- African Growth and Opportunity Act
TRALAC - Trade Law Centre
You are here: Home/News/Article/At heart of US-South African trade dispute, a serious game of international chicken

At heart of US-South African trade dispute, a serious game of international chicken

At heart of US-South African trade dispute, a serious game of international chicken
Mr. Postles has farmed chickens for decades and sees foreign markets as an essential tool in expanding the industry. (Credit Matt Roth / The New York Times)
Published date:
Tuesday, 17 February 2015
Jennifer Steinhauser

The 40,000 chickens — a few short weeks from becoming Valu-Paks at the supermarket — scratched their way toward the rows of water drips, eager for a little midday sip. Eyeing an open door, one bird made a vague attempt to wander away, before it was gently returned to the brood.

Such prancing poultry rests at the center of a major trade dispute between the United States and South Africa, with large economic stakes, especially in states like Delaware, the birthplace of the American chicken industry.

For decades, in addition to chemicals (think DuPont) and corporate registrations, the state has been known for three other C’s: cards, cars and chickens. The car business has imploded, as manufacturers have closed operations. The card business — credit cards, that is — is humming.

The last C, chickens, accounts for only about 3 percent of the state’s jobs, but it is big where it is needed most, in the Delmarva Peninsula with Maryland and Virginia. Indeed, Sussex County is the nation’s biggest producer of meat chicken, and the future of this business rests in large part overseas, especially for the savory dark meat that is disfavored here but enjoyed abroad.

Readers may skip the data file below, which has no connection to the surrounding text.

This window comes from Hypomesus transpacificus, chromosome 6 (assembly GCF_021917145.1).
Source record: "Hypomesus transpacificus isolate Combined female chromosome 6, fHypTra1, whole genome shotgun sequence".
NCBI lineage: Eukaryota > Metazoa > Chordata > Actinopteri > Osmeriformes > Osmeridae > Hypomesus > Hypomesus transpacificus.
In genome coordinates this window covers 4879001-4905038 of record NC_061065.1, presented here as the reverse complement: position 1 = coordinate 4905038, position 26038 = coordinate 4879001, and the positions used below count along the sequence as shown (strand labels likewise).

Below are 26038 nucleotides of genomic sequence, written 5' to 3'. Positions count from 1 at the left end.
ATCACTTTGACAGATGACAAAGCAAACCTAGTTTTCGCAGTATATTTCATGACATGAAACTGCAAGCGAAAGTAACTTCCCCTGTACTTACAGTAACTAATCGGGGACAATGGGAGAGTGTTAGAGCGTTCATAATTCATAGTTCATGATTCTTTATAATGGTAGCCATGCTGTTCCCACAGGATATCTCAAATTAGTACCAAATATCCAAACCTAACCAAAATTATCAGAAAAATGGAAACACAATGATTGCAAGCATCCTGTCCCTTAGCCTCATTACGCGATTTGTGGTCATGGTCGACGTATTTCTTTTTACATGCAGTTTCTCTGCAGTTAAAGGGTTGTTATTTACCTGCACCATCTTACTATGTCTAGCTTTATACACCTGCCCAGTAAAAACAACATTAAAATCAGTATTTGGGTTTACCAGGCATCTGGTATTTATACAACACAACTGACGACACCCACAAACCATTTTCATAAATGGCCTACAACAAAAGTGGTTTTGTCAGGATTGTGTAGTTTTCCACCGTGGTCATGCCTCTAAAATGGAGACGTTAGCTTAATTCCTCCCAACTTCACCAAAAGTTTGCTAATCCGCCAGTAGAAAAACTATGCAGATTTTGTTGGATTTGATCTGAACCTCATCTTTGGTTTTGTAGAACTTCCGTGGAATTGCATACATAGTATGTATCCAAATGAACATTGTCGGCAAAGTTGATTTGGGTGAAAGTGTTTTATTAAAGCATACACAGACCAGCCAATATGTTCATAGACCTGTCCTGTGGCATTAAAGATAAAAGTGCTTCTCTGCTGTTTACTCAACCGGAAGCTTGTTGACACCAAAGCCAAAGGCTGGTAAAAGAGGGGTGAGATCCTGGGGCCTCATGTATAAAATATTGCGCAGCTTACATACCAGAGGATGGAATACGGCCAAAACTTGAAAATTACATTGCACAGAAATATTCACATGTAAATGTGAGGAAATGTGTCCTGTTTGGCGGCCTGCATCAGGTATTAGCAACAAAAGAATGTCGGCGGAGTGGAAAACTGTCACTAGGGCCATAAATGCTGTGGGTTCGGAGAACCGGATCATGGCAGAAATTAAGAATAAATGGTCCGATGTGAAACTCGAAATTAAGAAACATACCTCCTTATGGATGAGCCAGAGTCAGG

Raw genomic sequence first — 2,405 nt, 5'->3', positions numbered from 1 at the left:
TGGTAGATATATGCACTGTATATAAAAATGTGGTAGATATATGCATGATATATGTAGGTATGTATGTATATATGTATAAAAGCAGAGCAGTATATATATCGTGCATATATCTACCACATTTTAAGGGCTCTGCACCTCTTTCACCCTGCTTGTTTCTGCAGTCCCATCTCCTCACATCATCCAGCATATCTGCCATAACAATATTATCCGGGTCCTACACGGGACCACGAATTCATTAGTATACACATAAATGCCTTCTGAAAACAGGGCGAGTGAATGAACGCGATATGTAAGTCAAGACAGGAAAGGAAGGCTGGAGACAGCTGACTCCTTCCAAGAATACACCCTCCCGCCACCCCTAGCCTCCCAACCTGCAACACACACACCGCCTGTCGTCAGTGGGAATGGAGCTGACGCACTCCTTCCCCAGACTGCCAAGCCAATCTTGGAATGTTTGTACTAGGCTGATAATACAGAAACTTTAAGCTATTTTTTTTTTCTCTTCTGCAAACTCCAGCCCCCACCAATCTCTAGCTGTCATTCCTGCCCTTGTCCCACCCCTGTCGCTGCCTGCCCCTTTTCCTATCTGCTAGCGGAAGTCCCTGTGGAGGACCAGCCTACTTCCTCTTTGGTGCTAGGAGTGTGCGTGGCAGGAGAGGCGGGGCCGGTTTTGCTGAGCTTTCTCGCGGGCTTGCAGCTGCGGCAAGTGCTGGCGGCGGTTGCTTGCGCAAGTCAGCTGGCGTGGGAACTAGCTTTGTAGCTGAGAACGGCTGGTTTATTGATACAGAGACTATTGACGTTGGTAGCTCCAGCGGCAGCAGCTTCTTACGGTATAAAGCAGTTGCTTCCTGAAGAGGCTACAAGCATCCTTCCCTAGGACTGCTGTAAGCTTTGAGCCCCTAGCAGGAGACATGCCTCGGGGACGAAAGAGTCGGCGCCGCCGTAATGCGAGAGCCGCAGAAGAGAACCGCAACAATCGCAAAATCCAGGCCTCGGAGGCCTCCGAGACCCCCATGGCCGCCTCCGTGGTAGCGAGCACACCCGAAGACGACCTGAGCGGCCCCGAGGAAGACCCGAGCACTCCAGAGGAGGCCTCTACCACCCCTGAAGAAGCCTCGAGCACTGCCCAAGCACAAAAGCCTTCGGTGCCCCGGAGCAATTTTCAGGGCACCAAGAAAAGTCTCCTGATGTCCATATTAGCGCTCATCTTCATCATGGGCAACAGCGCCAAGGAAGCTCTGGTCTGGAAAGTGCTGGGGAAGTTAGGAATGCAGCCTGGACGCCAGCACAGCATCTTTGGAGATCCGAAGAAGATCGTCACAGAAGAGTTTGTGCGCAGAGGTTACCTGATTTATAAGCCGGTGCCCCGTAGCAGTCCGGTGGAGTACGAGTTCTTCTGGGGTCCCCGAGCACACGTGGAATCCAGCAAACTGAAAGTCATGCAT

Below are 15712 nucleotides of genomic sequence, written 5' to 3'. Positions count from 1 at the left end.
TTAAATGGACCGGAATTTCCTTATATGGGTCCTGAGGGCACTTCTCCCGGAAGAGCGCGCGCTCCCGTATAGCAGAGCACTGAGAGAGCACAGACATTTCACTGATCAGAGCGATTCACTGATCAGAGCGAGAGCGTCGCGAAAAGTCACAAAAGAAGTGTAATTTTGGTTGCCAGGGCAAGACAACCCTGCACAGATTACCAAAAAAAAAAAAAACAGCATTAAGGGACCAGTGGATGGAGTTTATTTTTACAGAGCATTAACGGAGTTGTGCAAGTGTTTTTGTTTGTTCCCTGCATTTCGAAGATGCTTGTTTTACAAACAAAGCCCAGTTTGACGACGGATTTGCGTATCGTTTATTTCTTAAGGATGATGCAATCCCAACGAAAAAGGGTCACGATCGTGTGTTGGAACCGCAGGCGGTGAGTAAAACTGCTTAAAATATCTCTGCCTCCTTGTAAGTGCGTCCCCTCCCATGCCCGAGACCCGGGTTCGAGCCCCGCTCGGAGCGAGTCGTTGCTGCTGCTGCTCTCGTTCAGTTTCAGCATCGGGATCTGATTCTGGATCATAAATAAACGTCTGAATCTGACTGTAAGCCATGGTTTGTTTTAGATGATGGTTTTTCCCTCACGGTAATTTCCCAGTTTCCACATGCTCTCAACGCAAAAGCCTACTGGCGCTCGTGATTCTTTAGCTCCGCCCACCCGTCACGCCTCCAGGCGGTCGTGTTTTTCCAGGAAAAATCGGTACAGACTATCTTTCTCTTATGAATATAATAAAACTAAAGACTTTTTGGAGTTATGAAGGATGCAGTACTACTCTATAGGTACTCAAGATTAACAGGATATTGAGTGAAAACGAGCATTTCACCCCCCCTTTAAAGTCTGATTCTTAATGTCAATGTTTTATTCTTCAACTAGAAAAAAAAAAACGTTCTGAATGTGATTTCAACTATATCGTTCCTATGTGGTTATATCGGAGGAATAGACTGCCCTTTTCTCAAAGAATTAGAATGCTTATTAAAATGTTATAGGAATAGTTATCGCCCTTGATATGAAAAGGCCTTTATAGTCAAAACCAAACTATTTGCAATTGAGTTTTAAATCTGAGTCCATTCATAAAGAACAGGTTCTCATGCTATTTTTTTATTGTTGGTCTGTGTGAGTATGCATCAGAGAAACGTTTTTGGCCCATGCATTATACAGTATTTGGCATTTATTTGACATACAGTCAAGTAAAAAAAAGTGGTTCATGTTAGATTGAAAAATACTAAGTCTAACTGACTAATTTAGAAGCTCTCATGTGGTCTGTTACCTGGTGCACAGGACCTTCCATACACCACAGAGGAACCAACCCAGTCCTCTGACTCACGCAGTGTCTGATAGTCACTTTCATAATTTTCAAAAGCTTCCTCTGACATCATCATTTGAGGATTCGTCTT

“There are more and more people in the world,” said Charles Postles, who has raised chickens here for decades and, like most people in the poultry business, sees foreign markets as an essential tool in expanding the trade. “And chickens are an economic form of protein.”

But one of the industry’s potentially most lucrative importers, South Africa, has been placing tariffs on American chickens for years, essentially shutting them out, frustrating farmers, trade officials and members of Congress from the unfortunately named Chicken Caucus.

“There are 14,000 people in my state whose lives depend on chicken,” said Senator Chris Coons, Democrat of Delaware. “Chicken here is not just a product; it’s a way of life.”

American officials, led by Mr. Coons and Senator Johnny Isakson, Republican of Georgia, a huge chicken-producing state, are now threatening South Africa’s continued inclusion in a trade partnership that has been particularly beneficial for that nation.

If South Africa continues to shun the chickens of America to protect its own, officials say, then perhaps that nation should be removed from the trade agreement that allows it to send its wines, luxury automobiles and other goods here.

“You want unlimited access to American market to sell autos, yet you won’t let my state send its biggest agriculture export into your country?” fumed Mr. Coons, who has long been involved in African affairs.